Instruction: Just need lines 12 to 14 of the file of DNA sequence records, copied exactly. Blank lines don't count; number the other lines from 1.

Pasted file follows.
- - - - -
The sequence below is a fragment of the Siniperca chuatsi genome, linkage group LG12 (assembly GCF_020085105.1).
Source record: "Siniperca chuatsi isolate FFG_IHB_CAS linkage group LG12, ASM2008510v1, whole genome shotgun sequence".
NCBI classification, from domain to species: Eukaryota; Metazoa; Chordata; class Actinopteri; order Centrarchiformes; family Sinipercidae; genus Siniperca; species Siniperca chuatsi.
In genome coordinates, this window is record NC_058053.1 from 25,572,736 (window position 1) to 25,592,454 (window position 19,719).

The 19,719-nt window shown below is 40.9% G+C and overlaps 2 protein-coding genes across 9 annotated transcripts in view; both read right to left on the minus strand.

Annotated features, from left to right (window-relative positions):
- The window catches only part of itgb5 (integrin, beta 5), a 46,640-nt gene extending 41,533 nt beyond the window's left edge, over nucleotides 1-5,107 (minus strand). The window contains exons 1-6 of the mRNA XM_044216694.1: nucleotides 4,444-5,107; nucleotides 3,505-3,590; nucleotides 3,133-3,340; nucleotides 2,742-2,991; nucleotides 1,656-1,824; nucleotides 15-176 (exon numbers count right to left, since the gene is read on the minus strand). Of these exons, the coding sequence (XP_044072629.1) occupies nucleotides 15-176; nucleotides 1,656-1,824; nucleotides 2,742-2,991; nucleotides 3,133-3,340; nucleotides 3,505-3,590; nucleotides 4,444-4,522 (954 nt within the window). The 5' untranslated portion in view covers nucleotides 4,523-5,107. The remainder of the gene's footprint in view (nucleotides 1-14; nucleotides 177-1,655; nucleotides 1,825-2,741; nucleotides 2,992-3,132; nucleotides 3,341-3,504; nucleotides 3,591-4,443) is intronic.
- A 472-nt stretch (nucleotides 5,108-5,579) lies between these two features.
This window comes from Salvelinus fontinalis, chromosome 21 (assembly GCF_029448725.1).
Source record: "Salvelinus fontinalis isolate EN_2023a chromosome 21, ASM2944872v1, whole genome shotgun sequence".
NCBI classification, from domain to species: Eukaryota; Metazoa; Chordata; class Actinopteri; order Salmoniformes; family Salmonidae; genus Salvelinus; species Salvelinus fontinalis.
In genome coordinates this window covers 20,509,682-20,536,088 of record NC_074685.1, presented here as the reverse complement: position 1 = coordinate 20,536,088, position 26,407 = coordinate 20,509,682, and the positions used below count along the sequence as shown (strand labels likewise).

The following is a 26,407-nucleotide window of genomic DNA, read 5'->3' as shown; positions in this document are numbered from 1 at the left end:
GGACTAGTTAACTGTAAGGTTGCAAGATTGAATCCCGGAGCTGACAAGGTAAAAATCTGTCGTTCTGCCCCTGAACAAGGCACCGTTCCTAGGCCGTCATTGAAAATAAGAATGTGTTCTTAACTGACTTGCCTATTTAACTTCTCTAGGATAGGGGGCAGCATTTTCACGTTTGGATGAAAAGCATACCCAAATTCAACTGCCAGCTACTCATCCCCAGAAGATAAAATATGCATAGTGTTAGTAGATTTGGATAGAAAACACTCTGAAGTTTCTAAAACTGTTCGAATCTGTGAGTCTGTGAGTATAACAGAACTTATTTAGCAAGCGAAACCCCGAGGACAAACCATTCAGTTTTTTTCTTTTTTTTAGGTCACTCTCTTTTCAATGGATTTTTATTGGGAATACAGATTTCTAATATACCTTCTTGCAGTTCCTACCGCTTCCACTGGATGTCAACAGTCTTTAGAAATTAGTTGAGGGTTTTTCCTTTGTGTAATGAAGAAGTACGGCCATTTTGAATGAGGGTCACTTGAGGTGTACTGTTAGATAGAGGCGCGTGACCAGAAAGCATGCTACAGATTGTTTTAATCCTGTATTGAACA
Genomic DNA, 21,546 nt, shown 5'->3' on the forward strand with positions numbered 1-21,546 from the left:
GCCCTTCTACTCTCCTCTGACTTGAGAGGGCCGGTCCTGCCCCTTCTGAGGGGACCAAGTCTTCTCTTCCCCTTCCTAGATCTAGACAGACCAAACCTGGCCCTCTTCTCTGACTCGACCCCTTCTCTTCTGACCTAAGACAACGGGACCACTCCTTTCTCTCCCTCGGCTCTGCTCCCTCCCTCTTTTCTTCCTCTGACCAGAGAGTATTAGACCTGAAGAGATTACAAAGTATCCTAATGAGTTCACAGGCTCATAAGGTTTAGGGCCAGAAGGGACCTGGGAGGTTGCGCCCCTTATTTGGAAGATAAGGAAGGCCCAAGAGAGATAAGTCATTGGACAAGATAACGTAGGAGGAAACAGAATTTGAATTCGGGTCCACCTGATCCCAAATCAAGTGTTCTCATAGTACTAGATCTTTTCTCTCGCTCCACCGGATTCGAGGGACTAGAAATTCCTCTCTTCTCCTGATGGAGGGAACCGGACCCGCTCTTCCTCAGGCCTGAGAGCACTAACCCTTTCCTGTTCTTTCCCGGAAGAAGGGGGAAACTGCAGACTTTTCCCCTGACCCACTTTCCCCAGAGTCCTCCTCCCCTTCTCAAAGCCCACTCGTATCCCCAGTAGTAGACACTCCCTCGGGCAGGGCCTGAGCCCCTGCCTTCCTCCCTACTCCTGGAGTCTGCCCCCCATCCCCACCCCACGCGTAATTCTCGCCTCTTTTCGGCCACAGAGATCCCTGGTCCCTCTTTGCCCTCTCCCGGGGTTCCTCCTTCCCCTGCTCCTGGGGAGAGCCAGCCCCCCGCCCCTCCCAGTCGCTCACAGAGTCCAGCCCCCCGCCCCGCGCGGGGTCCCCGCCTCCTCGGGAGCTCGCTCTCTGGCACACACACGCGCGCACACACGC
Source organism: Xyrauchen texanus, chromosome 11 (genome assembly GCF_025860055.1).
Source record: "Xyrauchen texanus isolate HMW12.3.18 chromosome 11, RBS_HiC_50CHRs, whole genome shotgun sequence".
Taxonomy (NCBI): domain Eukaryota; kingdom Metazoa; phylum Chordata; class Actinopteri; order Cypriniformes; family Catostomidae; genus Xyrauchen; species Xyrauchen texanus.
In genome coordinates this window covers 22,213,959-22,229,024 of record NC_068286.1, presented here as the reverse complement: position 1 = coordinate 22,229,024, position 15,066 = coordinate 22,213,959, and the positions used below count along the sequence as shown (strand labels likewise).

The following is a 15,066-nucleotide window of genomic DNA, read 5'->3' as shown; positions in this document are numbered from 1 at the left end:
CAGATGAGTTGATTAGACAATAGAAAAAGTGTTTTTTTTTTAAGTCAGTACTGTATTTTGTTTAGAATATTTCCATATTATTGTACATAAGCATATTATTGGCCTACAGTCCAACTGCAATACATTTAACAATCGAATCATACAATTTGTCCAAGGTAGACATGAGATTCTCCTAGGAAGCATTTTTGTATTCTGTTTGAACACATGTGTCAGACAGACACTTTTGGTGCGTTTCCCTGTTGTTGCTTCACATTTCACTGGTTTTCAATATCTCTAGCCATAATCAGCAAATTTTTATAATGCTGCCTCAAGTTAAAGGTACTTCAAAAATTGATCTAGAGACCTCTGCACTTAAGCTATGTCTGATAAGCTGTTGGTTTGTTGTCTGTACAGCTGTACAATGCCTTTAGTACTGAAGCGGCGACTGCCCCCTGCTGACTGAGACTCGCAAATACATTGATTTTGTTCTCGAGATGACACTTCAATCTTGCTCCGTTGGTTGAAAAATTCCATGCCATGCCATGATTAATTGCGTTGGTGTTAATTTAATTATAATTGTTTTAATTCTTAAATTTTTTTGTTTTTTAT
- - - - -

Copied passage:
In genome coordinates this window covers 20,509,682-20,536,088 of record NC_074685.1, presented here as the reverse complement: position 1 = coordinate 20,536,088, position 26,407 = coordinate 20,509,682, and the positions used below count along the sequence as shown (strand labels likewise).

The following is a 26,407-nucleotide window of genomic DNA, read 5'->3' as shown; positions in this document are numbered from 1 at the left end:
GGACTAGTTAACTGTAAGGTTGCAAGATTGAATCCCGGAGCTGACAAGGTAAAAATCTGTCGTTCTGCCCCTGAACAAGGCACCGTTCCTAGGCCGTCATTGAAAATAAGAATGTGTTCTTAACTGACTTGCCTATTTAACTTCTCTAGGATAGGGGGCAGCATTTTCACGTTTGGATGAAAAGCATACCCAAATTCAACTGCCAGCTACTCATCCCCAGAAGATAAAATATGCATAGTGTTAGTAGATTTGGATAGAAAACACTCTGAAGTTTCTAAAACTGTTCGAATCTGTGAGTCTGTGAGTATAACAGAACTTATTTAGCAAGCGAAACCCCGAGGACAAACCATTCAGTTTTTTTCTTTTTTTTAGGTCACTCTCTTTTCAATGGATTTTTATTGGGAATACAGATTTCTAATATACCTTCTTGCAGTTCCTACCGCTTCCACTGGATGTCAACAGTCTTTAGAAATTAGTTGAGGGTTTTTCCTTTGTGTAATGAAGAAGTACGGCCATTTTGAATGAGGGTCACTTGAGGTGTACTGTTAGATAGAGGCGCGTGACCAGAAAGCATGCTACAGATTGTTTTAATCCTGTATTGAACA